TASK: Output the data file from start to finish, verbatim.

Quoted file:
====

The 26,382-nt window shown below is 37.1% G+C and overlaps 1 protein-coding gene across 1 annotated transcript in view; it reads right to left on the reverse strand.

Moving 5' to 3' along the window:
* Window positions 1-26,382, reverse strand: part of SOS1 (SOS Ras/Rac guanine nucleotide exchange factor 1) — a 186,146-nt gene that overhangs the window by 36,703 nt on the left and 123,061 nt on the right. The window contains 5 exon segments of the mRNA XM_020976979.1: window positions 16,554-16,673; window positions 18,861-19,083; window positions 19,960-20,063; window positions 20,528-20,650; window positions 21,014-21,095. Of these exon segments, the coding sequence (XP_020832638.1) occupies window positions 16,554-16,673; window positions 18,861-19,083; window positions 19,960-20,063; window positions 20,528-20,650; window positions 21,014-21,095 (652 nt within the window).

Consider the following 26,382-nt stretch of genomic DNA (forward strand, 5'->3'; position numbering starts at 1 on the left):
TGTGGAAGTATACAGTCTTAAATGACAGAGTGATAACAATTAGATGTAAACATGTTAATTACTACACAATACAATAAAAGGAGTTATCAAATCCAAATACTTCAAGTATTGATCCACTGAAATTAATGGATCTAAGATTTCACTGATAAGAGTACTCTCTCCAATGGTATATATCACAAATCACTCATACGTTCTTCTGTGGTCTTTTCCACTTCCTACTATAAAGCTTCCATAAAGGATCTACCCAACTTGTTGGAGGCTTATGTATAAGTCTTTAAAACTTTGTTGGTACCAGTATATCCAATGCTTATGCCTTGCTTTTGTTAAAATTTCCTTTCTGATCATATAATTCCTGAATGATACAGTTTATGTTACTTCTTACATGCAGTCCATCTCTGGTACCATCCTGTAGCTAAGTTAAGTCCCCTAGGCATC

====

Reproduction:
The 26,382-nt window shown below is 37.1% G+C and overlaps 1 protein-coding gene across 1 annotated transcript in view; it reads right to left on the reverse strand.

Moving 5' to 3' along the window:
* Window positions 1-26,382, reverse strand: part of SOS1 (SOS Ras/Rac guanine nucleotide exchange factor 1) — a 186,146-nt gene that overhangs the window by 36,703 nt on the left and 123,061 nt on the right. The window contains 5 exon segments of the mRNA XM_020976979.1: window positions 16,554-16,673; window positions 18,861-19,083; window positions 19,960-20,063; window positions 20,528-20,650; window positions 21,014-21,095. Of these exon segments, the coding sequence (XP_020832638.1) occupies window positions 16,554-16,673; window positions 18,861-19,083; window positions 19,960-20,063; window positions 20,528-20,650; window positions 21,014-21,095 (652 nt within the window).

Consider the following 26,382-nt stretch of genomic DNA (forward strand, 5'->3'; position numbering starts at 1 on the left):
TGTGGAAGTATACAGTCTTAAATGACAGAGTGATAACAATTAGATGTAAACATGTTAATTACTACACAATACAATAAAAGGAGTTATCAAATCCAAATACTTCAAGTATTGATCCACTGAAATTAATGGATCTAAGATTTCACTGATAAGAGTACTCTCTCCAATGGTATATATCACAAATCACTCATACGTTCTTCTGTGGTCTTTTCCACTTCCTACTATAAAGCTTCCATAAAGGATCTACCCAACTTGTTGGAGGCTTATGTATAAGTCTTTAAAACTTTGTTGGTACCAGTATATCCAATGCTTATGCCTTGCTTTTGTTAAAATTTCCTTTCTGATCATATAATTCCTGAATGATACAGTTTATGTTACTTCTTACATGCAGTCCATCTCTGGTACCATCCTGTAGCTAAGTTAAGTCCCCTAGGCATC